Insulinoma in Dogs and Cats What is Insulinoma in Dogs and Cats and How To Treat It?

Insulinoma in Dogs and Cats Photo by EVG Kowalievska:

Insulinoma is a scarce type of pancreatic cancer in dogs and cats. This article exposes the causes, symptoms, and treatment of insulinoma in dogs and cats.

Insulinoma is a rare type of tumor that develops in the pancreas and causes the overproduction of insulin. This condition is most commonly found in dogs and cats but can also occur in other species. Insulinoma occurs when islet cells become malignant and begin producing insulin in excess.

In this article, we will discuss the causes, symptoms, and treatment options for insulinoma in dogs and cats.

Causes of Insulinoma in Dogs and Cats 

The specific causes of insulinoma in dogs and cats are not well understood, but the following are thought to contribute to the development of the condition:

  • Genetic predisposition: Some breeds of dogs, such as Yorkshire Terriers and Miniature Pinschers, may have a higher risk of developing insulinoma.

  • Age: The condition is more commonly diagnosed in older dogs and cats.

  • Weight: Obesity has been associated with an increased risk of insulinoma in pets.

  • Pancreatic disorders: Chronic pancreatitis (inflammation of the pancreas) or other pancreatic disorders can increase the risk of developing insulinoma.

  • Exposure to toxins or certain drugs: Certain chemicals or drugs, such as pesticides or metoclopramide, can cause damage to the pancreas and increase the risk of insulinoma.

  • Other underlying health conditions: Pets with other health conditions, such as hyperadrenocorticism (Cushing's disease) or hypothyroidism, may be more likely to develop insulinoma.

It's also worth mentioning that the exact cause is not always identified.



Symptoms of insulinoma in dogs and cats may include:

  • Weakness and lethargy: Pets with insulinoma may appear tired, sluggish, or weak.

  • Tremors and seizures: Insulinoma can cause hypoglycemia, which can lead to tremors and seizures.

  • Collapse: Pets with insulinoma may suddenly collapse or become unconscious.

  • Increased appetite: Pets with insulinoma may have an increased appetite and may be more vocal about asking for food.

  • Weight loss: Despite increased appetite, pets with insulinoma may lose weight due to an inability to absorb nutrients properly.

  • Behavioral changes: Pets with insulinoma may experience confusion, disorientation, or become more aggressive.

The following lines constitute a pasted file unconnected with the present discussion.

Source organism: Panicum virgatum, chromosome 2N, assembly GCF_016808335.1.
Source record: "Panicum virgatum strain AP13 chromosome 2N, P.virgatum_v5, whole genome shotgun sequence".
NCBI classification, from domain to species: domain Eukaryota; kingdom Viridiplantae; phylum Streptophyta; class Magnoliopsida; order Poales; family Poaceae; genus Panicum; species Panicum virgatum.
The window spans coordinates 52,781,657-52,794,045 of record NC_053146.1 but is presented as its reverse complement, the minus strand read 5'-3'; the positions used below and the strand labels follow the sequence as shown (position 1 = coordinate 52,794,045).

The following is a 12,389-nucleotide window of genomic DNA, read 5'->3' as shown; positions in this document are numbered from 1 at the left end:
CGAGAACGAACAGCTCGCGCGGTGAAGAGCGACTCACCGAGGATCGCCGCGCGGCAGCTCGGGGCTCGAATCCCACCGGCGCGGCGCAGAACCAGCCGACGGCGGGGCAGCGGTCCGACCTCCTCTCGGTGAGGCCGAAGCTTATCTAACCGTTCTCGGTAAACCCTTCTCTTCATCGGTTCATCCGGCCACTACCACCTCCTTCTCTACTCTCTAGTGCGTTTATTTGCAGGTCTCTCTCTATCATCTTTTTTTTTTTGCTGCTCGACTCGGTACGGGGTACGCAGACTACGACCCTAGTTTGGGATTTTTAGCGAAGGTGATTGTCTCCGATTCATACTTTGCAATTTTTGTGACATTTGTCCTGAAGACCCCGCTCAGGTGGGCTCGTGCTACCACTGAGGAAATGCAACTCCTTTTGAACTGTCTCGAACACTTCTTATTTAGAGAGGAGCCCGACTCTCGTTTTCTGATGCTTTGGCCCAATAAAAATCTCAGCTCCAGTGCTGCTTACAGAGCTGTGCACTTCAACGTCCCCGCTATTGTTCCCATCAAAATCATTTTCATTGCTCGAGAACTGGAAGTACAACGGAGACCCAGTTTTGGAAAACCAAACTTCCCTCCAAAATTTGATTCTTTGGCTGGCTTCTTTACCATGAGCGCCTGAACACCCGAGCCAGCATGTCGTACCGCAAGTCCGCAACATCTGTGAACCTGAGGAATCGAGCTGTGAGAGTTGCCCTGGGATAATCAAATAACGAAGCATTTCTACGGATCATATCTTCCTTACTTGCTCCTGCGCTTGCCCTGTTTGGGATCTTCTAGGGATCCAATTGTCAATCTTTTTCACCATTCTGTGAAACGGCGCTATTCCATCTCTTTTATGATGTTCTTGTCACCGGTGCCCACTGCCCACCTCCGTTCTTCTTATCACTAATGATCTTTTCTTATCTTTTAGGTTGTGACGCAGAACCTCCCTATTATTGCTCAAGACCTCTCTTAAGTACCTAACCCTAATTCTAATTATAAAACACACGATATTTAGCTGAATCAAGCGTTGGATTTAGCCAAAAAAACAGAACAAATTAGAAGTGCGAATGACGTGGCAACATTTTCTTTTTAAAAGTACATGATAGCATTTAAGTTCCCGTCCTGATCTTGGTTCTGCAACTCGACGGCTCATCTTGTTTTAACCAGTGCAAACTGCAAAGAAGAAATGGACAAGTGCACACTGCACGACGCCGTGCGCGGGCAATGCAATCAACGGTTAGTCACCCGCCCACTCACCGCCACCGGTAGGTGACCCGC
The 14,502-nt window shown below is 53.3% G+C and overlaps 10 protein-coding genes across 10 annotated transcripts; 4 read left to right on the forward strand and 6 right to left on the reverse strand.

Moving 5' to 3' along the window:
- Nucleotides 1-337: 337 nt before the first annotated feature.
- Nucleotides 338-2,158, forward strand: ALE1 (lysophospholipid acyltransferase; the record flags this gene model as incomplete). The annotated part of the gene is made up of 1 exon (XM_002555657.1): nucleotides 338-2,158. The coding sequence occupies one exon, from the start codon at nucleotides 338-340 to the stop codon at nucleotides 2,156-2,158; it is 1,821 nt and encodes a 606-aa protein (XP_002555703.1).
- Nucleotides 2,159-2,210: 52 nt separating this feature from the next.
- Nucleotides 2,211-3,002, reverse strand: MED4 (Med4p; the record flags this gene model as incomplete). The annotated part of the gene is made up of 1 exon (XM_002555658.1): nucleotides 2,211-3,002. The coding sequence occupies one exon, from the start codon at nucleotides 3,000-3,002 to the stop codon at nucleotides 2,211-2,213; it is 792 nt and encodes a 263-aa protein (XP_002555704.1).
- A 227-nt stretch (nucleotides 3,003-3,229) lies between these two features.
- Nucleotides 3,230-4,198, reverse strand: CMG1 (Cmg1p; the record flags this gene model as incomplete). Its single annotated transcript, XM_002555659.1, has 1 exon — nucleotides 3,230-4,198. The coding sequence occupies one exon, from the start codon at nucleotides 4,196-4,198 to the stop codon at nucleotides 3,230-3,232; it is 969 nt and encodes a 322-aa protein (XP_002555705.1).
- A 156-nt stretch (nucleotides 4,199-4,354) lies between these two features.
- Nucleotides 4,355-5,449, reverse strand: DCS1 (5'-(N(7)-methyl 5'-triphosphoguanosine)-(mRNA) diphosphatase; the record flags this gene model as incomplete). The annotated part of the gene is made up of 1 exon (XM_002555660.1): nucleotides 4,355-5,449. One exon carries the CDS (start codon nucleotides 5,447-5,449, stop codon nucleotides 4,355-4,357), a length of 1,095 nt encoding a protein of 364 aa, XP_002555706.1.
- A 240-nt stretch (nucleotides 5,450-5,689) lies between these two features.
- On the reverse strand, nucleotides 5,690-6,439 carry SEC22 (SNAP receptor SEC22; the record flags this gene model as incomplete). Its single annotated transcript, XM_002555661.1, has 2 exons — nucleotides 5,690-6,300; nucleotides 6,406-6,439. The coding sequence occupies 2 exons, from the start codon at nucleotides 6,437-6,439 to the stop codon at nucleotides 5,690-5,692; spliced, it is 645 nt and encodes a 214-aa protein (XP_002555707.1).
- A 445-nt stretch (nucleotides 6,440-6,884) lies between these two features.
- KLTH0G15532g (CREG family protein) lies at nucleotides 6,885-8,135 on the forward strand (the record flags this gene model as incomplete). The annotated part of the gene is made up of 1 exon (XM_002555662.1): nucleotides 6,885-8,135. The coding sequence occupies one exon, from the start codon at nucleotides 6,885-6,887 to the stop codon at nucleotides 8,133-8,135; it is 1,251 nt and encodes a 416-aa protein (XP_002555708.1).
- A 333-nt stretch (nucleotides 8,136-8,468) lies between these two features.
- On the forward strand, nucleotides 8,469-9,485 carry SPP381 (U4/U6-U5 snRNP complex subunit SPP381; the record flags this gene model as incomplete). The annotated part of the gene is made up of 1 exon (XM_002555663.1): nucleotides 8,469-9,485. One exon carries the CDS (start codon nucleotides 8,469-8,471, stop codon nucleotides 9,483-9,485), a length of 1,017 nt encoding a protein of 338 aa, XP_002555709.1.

• Vomiting and diarrhea: Gastrointestinal symptoms such as vomiting and diarrhea can occur with the condition.

  • Excessive drinking and urination: Pets with insulinoma may drink and urinate more frequently due to a blood sugar level imbalance.

It's worth noting that some of these symptoms may also be caused by other conditions, so a proper diagnosis by a veterinarian is crucial to determine the underlying issue.



A veterinarian makes the diagnosis of insulinoma in dogs and cats through a combination of physical examination, clinical signs, and laboratory tests. The following diagnostic tests may be performed:

  • Blood glucose test: A low blood glucose level is highly suggestive of insulinoma.

  • Blood insulin test: Elevated insulin levels can indicate insulinoma.

  • Blood chemistry panel: This test can provide information about organ function and electrolyte levels.

  • Abdominal ultrasound: An ultrasound can reveal any abnormal growths or masses in the pancreas.

  • Biopsy: A tissue sample can be taken and examined under a microscope to confirm the diagnosis.

  • Glucose curve: tracking blood glucose over a period of time after fasting to see how it responds to normal food intake and measure the insulin level

  • CT or MRI: these advanced imaging techniques can help to identify and locate the tumor, but they are not commonly used.

After the diagnosis is confirmed, further tests such as ultrasound or x-ray may be performed to determine the tumor's size and location and rule out any possible metastasis.



Treatment for insulinoma in dogs and cats typically involves surgery to remove the tumor and control the production of insulin. The recovery process and prognosis vary depending on the individual case, and close monitoring is important. The following treatment options and recovery processes may be recommended:

  1. Surgery: Surgery is the most common treatment for insulinoma. The goal of surgery is to remove the tumor and restore normal insulin production.

  2. Medical management: Medical management may be used in conjunction with surgery or as a standalone treatment in cases where surgery is not possible. Medications such as diazoxide and prednisone may be used to reduce insulin production and manage hypoglycemia.

  3. Diet and Glucose monitoring: Feeding a high-protein, low-carbohydrate diet and frequent blood glucose monitoring to maintain adequate blood glucose levels are essential to prevent recurrent hypoglycemia.

  4. Monitoring: Close monitoring is essential after treatment to ensure that the pet is stable and that the tumor has not recurred. Follow-up visits with the veterinarian will likely be necessary to check blood glucose levels and monitor for any other complications.

  5. Follow-up care: Long-term follow-up care, including regular blood glucose monitoring and possibly additional imaging, may be necessary to check for the recurrence of the tumor.

  6. Recurrence: Insulinomas have a tendency for recurrence and may require additional surgery or more intensive medical management if it occurs.

It's important to note that Insulinoma is a serious condition, and prompt diagnosis and treatment are crucial to ensure the best outcome. However, a good prognosis is possible with early diagnosis, treatment, and ongoing management.

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